A new program announced last week by the Israel Innovation Authority and the National Digital Ministry will seek to remove one of the most significant barriers to Israelis seeking to enter the digital age – the fact that computers and apps have trouble understanding Hebrew.
The two agencies approved the establishment of an Association of Natural Language Processing Technology Companies that will advance computerized systems’ understanding of Hebrew and Arabic. For the first three years, the program’s budget will be 7.5 million shekels ($2.2 million).
The goal is to build a database that will enable government agencies and commercial companies both in Israel and abroad to develop apps, programs and digital services that know how to understand Hebrew speech and text.
Every Israeli is familiar with the problem: Today, there are virtually no apps or programs capable of understanding Hebrew well. This makes it very hard for anyone who wants to analyze or extract insights from the mountains of Hebrew-language data and documents available in, for instance, the legal and medical fields. There also aren’t enough programs and apps capable of understanding natural speech in Arabic.
Popular voice-activated so-called smart assistants like Amazon’s Alexa, Google Assistant, Microsoft’s Cortana and Apple’s Siri are now integrated into smartphones, bluetooth loudspeakers and computers. But they either don’t support Hebrew at all or support it in a very limited fashion.
Granted, computers are getting better at identifying Hebrew speech and converting it into text. But they find it harder to decipher the meaning of these texts, due to certain characteristics of the Hebrew language.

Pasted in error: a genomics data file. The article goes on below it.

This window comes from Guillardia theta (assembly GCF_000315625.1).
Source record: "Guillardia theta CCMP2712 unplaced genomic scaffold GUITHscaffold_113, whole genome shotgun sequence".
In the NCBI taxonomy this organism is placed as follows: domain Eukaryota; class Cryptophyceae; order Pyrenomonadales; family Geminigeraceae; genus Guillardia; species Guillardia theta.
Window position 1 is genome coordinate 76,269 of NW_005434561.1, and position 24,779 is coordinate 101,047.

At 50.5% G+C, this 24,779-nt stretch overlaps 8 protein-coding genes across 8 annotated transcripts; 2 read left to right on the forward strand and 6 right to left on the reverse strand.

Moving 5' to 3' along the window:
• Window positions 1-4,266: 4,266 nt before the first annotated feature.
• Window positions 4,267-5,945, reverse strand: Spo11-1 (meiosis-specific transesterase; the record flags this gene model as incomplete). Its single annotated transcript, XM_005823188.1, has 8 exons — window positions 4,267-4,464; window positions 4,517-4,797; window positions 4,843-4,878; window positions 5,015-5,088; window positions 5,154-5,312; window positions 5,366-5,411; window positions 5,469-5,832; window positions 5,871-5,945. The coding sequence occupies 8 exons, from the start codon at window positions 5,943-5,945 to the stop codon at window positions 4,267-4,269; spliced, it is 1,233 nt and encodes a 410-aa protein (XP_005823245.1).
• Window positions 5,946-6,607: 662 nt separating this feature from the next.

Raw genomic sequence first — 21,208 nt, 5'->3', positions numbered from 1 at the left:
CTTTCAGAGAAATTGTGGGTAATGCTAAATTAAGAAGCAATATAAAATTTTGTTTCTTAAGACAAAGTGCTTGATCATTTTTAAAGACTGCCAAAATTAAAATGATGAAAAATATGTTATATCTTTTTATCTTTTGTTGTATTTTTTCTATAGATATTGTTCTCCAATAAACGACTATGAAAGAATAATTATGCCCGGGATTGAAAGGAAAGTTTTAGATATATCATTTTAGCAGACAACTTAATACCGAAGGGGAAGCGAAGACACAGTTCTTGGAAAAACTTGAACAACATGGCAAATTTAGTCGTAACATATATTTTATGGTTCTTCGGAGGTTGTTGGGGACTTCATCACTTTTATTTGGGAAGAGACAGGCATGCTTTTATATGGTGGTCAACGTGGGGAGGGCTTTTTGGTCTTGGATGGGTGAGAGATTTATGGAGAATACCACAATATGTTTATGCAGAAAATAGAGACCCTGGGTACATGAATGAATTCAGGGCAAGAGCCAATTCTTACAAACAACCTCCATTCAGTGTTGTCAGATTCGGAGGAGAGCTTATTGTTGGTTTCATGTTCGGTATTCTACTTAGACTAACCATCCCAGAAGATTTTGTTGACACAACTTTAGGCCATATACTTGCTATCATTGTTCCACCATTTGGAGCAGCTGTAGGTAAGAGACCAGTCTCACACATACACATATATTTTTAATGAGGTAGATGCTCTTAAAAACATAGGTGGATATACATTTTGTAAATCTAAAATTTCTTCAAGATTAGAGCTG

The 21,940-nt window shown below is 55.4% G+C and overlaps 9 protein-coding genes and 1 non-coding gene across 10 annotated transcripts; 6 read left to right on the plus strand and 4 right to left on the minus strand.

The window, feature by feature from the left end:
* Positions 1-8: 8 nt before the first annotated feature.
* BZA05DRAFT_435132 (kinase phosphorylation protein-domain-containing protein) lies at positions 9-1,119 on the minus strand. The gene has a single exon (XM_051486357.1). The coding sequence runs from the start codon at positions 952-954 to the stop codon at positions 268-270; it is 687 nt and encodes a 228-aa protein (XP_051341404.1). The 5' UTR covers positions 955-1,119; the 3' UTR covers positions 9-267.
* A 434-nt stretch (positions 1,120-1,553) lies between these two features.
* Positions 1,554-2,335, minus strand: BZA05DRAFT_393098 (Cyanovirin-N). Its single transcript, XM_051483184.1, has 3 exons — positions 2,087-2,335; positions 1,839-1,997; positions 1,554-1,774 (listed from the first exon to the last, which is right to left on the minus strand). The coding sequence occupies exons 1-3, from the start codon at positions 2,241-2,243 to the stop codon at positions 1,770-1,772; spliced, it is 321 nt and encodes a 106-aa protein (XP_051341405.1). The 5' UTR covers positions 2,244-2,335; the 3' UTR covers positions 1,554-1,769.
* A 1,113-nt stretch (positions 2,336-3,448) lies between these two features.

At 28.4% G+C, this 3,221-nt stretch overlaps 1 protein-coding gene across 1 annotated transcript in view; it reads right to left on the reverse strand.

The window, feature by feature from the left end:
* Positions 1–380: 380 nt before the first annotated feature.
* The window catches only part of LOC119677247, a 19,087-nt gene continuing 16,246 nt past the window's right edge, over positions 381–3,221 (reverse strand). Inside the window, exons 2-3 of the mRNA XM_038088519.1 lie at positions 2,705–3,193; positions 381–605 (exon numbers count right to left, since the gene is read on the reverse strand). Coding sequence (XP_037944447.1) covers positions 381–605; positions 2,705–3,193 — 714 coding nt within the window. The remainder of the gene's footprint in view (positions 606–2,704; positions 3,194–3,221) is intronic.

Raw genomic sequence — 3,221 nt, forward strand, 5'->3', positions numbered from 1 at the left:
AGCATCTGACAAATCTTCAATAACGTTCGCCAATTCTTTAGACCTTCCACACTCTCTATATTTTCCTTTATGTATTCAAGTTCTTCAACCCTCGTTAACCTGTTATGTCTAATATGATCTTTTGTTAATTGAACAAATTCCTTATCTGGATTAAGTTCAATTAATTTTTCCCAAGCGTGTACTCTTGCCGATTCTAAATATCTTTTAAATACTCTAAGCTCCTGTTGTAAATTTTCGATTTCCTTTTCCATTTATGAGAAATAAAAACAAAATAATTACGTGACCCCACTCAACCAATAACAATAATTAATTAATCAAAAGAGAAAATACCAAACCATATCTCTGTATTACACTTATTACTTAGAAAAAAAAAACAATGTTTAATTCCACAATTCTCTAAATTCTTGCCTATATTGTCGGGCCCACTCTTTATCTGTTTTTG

For instance, the four Hebrew letters heh-kuf-peh-heh could signify either a hot coffee (hakafeh) or making a circuit around a field (hakafah). The word het-yud-peh-heh could either be the name of an Israeli city (Haifa) or a man who covers (hipa) for a friend. And so forth.
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This inability to comprehend Hebrew speech already prevents many Israelis from using advanced digital services. And everyone agrees that the problem will only get worse.
In the near future, the main platforms that we will use to operate technological devices will be based on voice and speech. If these devices don’t understand Hebrew, it will greatly limit many Israelis’ ability to use technology. Imagine, for instance, that keyboards were sold with no Hebrew letters or that cellphones came with no Hebrew menus or user interface.
Will we succeed this time?
To date, because the number of Hebrew speakers worldwide is very small, companies haven’t bothered to invest in a solution. Therefore, the state is trying to solve this market failure.
“Semitic languages are hard to analyze,” said Aviv Zeevi, the head of the Innovation Authority’s technological infrastructure division. “The whole world is racing forward with natural language processing and developing smart tools. But when you want to apply them to data in Hebrew, it’s impossible. Therefore, a situation has been created in which the field of natural language processing in Hebrew has been neglected, and this is a big market failure.
“It’s impossible, for instance, to analyze medical files or court documents, because these are incomprehensible Hebrew texts,” he continued. “If you want to create insights on the basis of this data, you need an artificial intelligence tool that’s capable of doing natural language processing in Hebrew.”
The Association of Natural Language Processing Technology Companies will create the necessary infrastructure – a database of texts that will be broken down into their component parts and tagged by linguists according to their syntactic, semantic and morphological characteristics (context, subject or object, tense and so forth) to help make the sentence’s meaning comprehensible. Via this database, it will be possible to train programs to better understand the context and meaning of Hebrew texts.